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Alumnus Rob Capra reminds himself and others to 'look up'

2021 Distinguished Early Career Alumni Award recipient Rob Capra.
2021 Distinguished Early Career Alumni Award recipient Rob Capra.

Alumnus Rob Capra (doctorate '06) said he is encouraged by the students he sees and works with at the School of Information and Library Science at the University of North Carolina at Chapel Hill, where he currently serves as an associate professor.

Capra provided some reflections about his experiences during the Department of Computer Science annual awards banquet on April 29, where he was honored with the Distinguished Early Career Alumni Award. This distinction is conferred to an alumni whose degree was awarded within the past 15 years and who has demonstrated extraordinary leadership in the computing field in his career whether industry, government, or academia. 

“Don’t forget to look up and look at the broader picture of what is going on," shared Capra at the awards banquet. "I get it, I’m a geek, I like to put my head down and solve the problem by writing a computer program."

He further added, "And sometimes that is what we need, but sometimes life is not just an optimization problem. We need to think about how technology integrates with the world, how it integrates with people’s lives, and the impacts that our decisions as engineers and computer scientists make.”

Taking a page from his own play book, Capra emphasized the importance of having passions outside of computer science. "The strength of being in this field is to see how computer science relates to other fields," said Capra. In his current role, Capra said he is energized by the evolving trajectory of the library science field.  "I enjoy supporting people in searching for information (long-term project or topic) and there is great interest and energy around the  information retrieval community."

Best of Both Worlds

When searching for where to pursue his doctorate, he said Virginia Tech was both a draw for he and his wife due to its human computer interaction reputation, a great fit for both of their interests. "It was a perfect match as we have shared committee members and classes together," said Capra. His wife received her doctorate in industrial systems engineering with a focus on human factors. 

He credits Jack Carroll, former department head, and others in the department for a great visit to campus and welcoming both he and his wife to their new academic home. It was here that he met and found a lifelong mentor in Manuel Pérez-Quiñones, who served as an associate professor in computer science for 14 years at Virginia Tech.  The last two years of his tenure at Virginia Tech, he served as associate department head for graduate studies.

In fact, Pérez-Quiñones served as the linkage to Capra finding his way to UNC Chapel Hill, as he was affiliated with a workshop hosted by faculty members there. Both Capra and Pérez-Quiñones traveled to North Carolina to meet with members of the School of Information and Library Science.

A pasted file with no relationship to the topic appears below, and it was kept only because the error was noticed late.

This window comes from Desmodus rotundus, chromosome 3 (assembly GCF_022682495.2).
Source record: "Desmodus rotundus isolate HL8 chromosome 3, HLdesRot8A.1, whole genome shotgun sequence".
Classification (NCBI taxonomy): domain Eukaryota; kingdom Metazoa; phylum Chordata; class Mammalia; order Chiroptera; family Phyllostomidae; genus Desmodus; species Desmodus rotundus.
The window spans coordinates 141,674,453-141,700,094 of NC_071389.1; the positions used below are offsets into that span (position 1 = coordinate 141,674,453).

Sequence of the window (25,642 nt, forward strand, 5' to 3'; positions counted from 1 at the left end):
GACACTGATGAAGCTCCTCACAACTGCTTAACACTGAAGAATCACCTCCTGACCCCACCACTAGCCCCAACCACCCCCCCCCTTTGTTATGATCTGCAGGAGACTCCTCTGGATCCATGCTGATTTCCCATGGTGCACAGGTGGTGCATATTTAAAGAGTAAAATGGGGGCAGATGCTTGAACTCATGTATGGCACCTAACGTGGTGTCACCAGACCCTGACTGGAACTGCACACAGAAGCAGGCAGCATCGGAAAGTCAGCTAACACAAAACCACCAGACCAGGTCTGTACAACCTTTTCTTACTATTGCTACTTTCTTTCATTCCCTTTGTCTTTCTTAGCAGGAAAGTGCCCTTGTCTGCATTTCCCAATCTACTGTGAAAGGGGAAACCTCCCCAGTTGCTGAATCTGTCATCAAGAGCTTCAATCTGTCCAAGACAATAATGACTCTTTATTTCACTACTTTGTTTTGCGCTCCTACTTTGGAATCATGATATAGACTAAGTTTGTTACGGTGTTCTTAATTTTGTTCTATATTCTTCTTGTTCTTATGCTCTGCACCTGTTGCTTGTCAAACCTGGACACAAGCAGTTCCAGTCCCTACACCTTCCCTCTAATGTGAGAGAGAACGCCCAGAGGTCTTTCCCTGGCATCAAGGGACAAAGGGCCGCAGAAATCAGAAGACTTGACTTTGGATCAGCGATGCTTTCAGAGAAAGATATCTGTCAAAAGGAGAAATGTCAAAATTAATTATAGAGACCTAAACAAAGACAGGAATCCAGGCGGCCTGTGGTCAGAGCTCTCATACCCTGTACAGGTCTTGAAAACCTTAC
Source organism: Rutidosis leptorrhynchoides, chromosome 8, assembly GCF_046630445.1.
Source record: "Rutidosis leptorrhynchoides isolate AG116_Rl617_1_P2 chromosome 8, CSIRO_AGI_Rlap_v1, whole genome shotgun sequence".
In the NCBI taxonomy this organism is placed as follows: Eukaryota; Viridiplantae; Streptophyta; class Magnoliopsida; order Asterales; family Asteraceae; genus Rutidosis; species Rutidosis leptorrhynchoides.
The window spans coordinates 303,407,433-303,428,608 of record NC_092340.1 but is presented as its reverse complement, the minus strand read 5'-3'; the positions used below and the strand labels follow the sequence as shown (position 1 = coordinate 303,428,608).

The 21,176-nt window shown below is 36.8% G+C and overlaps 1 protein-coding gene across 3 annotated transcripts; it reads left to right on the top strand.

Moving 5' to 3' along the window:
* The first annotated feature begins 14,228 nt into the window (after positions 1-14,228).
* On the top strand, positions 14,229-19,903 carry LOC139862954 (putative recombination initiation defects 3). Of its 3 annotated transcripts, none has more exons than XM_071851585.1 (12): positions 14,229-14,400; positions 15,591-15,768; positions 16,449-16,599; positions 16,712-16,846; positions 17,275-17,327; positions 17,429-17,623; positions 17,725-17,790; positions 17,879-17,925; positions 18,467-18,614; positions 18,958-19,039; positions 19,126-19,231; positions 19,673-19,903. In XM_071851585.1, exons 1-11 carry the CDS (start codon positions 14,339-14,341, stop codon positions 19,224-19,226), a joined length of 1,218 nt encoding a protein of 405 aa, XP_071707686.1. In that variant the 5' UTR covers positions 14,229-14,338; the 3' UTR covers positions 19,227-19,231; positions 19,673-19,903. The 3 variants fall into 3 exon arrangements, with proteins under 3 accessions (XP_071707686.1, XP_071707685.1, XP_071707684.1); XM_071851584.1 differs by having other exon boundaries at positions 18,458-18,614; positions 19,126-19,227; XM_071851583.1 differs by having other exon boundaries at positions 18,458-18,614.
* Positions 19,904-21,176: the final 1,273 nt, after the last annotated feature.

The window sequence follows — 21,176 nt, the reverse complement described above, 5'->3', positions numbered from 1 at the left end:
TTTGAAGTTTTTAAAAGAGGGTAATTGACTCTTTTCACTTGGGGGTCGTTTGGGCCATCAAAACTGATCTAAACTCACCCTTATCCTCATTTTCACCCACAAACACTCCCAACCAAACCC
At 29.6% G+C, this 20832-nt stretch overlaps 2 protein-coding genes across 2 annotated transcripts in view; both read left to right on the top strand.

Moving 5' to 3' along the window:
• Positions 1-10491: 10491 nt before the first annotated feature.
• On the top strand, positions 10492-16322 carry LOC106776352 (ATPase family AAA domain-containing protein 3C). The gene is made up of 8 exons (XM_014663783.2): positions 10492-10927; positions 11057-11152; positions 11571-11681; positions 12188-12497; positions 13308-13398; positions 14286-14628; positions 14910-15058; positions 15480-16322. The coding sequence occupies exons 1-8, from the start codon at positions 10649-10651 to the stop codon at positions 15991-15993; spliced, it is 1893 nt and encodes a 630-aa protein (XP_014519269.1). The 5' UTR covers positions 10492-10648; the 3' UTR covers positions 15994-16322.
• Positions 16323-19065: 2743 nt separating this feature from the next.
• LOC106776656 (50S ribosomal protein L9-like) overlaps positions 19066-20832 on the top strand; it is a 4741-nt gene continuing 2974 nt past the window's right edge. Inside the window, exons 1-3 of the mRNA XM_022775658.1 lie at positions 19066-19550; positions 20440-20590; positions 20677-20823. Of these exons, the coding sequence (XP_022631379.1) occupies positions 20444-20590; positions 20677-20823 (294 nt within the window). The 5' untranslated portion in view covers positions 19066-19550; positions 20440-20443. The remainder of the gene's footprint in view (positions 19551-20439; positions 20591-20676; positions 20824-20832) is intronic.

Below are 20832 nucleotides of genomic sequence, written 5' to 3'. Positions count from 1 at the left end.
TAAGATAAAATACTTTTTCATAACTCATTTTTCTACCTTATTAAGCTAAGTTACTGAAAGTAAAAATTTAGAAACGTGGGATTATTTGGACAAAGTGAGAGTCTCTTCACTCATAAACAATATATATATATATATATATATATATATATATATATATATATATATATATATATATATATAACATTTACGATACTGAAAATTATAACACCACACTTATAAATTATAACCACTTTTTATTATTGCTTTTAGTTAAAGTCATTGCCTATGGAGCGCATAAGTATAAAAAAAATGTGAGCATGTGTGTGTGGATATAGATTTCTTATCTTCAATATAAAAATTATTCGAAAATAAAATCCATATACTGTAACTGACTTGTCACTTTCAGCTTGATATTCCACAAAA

Upon completing his doctorate, he called on these same peers at UNC to see if they had any research funding for post-doc students. And the rest is history, as he began is post-doctorate fellowship in 2006 and now is embarking on his third year as an associate professor.

Through a people-oriented lens of information science, he teaches database and programming classes and has the benefit of working with a "really neat mix of colleagues, such as those who teach storytelling techniques. In this scope, there is also a big focus on health information.

He said he is a very lucky person as he gets to study and observe the commonalities on how people use and process information, which can take a variety of forms. 

A-ha Moments and Professional Highlights

For Capra, as an early researcher, receiving a National Science Foundation Early CAREER Award was a significant milestone. "It is a sign that the community recognizes your work," said Capra. This also propelled him to establish the Interactive Information Systems Lab and move it forward with a a colleague at UNC who also received a career award at the same time. "Having been in a great research environment at Virginia Tech, I wanted to create that same type of environment for our students."

With regards to the proverbial 'a-ha moment', Capra said it extends beyond a moment and views it as the trajectory in developing more experiences in the research methodologies that he uses.  Given the opportunity to work with a lot of people well versed in social science methods and qualitative research, Capra said he has collected a tool bag of research techniques. "As I have gone further in my career, it has become more of learning moments."

Teaching both undergraduates and graduates also gives Capra great energy. "They are bright and energetic and also the hope for our future." He has been the recipient of teaching awards while at UNC, of which he received through student nominations. He feels privileged to play a role in taking students down their journey, as he was so guided by many faculty members at Virginia Tech and other universities. 

"I met some fantastic people the first days on campus and have remained good friends over the years," reflected Capra. "Virginia Tech is somewhere where I can always come back and be at home."